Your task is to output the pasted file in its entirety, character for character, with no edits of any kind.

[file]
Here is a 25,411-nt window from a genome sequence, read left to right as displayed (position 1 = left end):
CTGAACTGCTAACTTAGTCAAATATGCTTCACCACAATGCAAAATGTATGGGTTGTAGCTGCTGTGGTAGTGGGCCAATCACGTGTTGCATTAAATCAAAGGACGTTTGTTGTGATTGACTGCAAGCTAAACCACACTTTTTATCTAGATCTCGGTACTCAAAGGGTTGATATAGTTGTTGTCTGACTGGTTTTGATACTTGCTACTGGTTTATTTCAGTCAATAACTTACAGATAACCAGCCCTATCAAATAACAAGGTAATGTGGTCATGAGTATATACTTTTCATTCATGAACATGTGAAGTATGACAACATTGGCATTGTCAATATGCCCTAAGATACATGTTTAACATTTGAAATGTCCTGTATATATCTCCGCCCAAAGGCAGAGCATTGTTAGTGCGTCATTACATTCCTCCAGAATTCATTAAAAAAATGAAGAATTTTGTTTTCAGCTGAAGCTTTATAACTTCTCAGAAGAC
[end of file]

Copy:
Here is a 25,411-nt window from a genome sequence, read left to right as displayed (position 1 = left end):
CTGAACTGCTAACTTAGTCAAATATGCTTCACCACAATGCAAAATGTATGGGTTGTAGCTGCTGTGGTAGTGGGCCAATCACGTGTTGCATTAAATCAAAGGACGTTTGTTGTGATTGACTGCAAGCTAAACCACACTTTTTATCTAGATCTCGGTACTCAAAGGGTTGATATAGTTGTTGTCTGACTGGTTTTGATACTTGCTACTGGTTTATTTCAGTCAATAACTTACAGATAACCAGCCCTATCAAATAACAAGGTAATGTGGTCATGAGTATATACTTTTCATTCATGAACATGTGAAGTATGACAACATTGGCATTGTCAATATGCCCTAAGATACATGTTTAACATTTGAAATGTCCTGTATATATCTCCGCCCAAAGGCAGAGCATTGTTAGTGCGTCATTACATTCCTCCAGAATTCATTAAAAAAATGAAGAATTTTGTTTTCAGCTGAAGCTTTATAACTTCTCAGAAGAC